But that is not the end of the drone revolution by Google. Last year, Google bought a small American company called Titan Aerospace which aims to build drones that run on solar power and can flight without a break even for a few years.

Moreover, DHL and UPS, well-established logistic companies, work on the use of drones in transportation. And in November, Wal-Mart, the world biggest grocery store, filed a request for a permission to test unmanned planes for delivery. Even Sony, electronics producer, found a place for drones in its supply chain. Taken this pace, it can turn out that unmanned flying vehicles will be an innovation in logistics just in a few years.

 

UberCourier

Uber has surprised the world with its transformation from a brilliant app into a global giant of taxi services (and a no. 1 enemy of the entire taxi industry) in just six years. It operates in as many as 60 countries and has the value of more than $50 billion. However, the taxi world is too small for Travis Kalanick, company’s founder. He wants Uber to become an important player also in the courier services market.

Uber has already run first tests of its logistic solutions last year by starting UberRush (delivery by bike) and UberEats (food delivery). But the real revolution is still to come with the Merchant Delivery program. The company plans to deliver goods that Uber users bought online a moment ago – much faster than other couriers because just in a few dozen minutes (only drones could be faster). According to the US media, several fashion brands have already expressed their interest in new Uber services.

Parcel machines, food lockers - innovation made in Poland

Although a parcel machine was not developed by Poles (it was invented by Deutsche Post), they are the ones who have contributed to its popularization by using InPost, part of the Integer.pl Group. Unique yellow parcel machines, an effective support for thousands of e-shops and their customers, can be found in more than 20 countries. In Poland, there are more than 1000 parcel machines in almost 300 towns and cities.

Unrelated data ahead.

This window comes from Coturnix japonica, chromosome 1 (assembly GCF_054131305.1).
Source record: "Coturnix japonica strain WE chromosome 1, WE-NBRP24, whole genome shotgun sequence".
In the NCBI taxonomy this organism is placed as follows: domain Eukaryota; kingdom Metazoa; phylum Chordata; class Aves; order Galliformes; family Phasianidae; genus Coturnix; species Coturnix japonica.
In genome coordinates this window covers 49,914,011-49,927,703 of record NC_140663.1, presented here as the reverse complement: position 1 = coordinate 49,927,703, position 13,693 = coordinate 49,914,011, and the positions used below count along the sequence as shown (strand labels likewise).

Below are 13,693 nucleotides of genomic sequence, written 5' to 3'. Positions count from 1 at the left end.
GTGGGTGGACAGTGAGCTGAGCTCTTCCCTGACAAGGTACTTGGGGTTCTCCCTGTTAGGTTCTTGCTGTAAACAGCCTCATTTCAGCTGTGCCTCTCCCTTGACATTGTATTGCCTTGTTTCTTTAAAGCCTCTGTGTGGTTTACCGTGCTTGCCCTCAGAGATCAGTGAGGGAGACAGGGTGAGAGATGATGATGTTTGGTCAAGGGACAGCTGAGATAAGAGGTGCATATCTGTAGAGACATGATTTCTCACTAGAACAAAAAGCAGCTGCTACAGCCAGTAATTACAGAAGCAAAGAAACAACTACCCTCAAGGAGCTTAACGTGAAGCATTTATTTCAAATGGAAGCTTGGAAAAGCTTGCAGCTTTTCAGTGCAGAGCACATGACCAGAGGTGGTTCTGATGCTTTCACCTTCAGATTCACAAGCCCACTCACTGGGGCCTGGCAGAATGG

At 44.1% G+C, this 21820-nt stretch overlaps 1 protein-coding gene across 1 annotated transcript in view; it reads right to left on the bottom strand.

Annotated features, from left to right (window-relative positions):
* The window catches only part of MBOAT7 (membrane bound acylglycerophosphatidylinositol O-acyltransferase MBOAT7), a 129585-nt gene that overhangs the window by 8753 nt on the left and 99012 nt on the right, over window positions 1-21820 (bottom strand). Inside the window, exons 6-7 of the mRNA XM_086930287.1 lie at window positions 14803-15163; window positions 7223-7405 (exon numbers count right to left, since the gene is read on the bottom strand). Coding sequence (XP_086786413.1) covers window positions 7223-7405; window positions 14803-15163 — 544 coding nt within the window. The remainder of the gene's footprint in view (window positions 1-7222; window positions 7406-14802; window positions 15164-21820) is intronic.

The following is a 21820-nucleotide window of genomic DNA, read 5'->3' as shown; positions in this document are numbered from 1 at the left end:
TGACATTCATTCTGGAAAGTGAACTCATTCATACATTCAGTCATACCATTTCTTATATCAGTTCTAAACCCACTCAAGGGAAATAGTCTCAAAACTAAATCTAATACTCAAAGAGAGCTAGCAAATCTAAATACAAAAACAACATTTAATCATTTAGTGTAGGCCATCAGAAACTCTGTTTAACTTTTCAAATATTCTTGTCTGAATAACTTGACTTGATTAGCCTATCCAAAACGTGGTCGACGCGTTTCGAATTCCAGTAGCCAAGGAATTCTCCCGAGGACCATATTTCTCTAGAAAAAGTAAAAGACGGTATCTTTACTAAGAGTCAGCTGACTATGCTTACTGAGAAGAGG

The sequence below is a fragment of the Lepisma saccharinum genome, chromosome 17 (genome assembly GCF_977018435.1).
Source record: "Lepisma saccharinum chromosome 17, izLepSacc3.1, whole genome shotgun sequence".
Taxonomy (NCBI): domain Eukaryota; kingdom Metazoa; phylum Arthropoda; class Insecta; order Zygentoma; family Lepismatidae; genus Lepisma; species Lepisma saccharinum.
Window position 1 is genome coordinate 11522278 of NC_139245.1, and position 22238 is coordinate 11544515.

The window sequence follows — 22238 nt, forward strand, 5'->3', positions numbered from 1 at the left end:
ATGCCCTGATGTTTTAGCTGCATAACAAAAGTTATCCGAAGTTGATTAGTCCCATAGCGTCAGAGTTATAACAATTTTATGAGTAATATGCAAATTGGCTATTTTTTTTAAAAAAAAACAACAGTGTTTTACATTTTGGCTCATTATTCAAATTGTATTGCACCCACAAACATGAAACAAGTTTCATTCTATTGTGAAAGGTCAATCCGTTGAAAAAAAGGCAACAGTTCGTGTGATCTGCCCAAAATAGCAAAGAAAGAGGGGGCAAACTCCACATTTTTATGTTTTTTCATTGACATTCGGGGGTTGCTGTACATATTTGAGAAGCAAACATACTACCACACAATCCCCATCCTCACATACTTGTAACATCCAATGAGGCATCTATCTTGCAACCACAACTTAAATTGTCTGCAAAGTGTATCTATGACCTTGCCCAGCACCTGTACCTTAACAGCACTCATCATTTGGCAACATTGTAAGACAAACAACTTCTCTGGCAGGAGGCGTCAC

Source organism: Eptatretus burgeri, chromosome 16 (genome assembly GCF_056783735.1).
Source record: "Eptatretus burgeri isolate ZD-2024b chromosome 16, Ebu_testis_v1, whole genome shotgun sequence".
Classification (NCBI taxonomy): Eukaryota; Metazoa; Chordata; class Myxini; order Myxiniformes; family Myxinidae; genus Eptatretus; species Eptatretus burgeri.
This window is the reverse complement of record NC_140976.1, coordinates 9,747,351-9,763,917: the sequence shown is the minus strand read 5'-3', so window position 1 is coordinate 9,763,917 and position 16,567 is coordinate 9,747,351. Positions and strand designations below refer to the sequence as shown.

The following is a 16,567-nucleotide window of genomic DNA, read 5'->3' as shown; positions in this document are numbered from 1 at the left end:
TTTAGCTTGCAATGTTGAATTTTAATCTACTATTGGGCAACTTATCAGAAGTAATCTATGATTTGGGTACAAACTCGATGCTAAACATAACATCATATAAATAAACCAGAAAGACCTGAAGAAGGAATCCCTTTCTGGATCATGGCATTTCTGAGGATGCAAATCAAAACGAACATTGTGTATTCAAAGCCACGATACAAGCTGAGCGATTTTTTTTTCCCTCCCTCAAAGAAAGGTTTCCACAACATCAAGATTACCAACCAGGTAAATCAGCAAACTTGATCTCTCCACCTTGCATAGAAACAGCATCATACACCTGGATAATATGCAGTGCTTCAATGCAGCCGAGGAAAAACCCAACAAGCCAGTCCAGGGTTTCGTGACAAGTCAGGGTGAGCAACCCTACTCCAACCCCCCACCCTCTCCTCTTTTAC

Self-service parcel machines replace a face-to-face meeting of a courier and a customer in one place at the exact time. Allegro and Integer.pl have come up with an even more interesting idea – food lockers (first machines will be available in Poland this year). Merlin and grocery chain Alma joined forces to develop their own machine for storing and cooling delivered food – coolomat.

BlaBlaCar for couriers

It’s not true that the logistic revolution can be achieved only by well-established companies. Also young companies can take part in it if they understand market trends. This is exactly what JadeZabiore.pl, a start-up founded by Łukasz Starowicz and Wojciech Szulc, did. They took advantage of a growing popularity of the sharing economy and established BlaBlaCar for couriers (BlaBlaCar is a French ridesharing platform worth more than a billion dollars).

JadeZabiore.pl does not partner up drivers with travelers but with parcel senders. The former lowers the cost of journey and the latter has fast and cheap delivery. It is rather improbable that a platform of this type could totally replace couriers. But there are cases, like busy Christmas time for couriers and online stores, when this option would be cheaper and more comfortable.

Polish courier is (still) fine

Cutting-edge technologies and a perspective of many job cuts may be pessimistic for couriers. However, it seems that they have a strong position in Poland – at least for now. According to the “E-commerce in Poland 2015” report by Gemius, online consumers mostly choose a direct delivery to home or work by courier (61%) or by post (11%). Only 11% of respondents use publicized parcel machines. As many as 87% of Internet users said that the option to use courier services encourages them to shop online. It looks like a drone will not replace a traditional face-to-face meeting with a courier soon, especially in Poland.

 

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Photo: (c) Fotolia / mix3r, (c) Fotolia / destina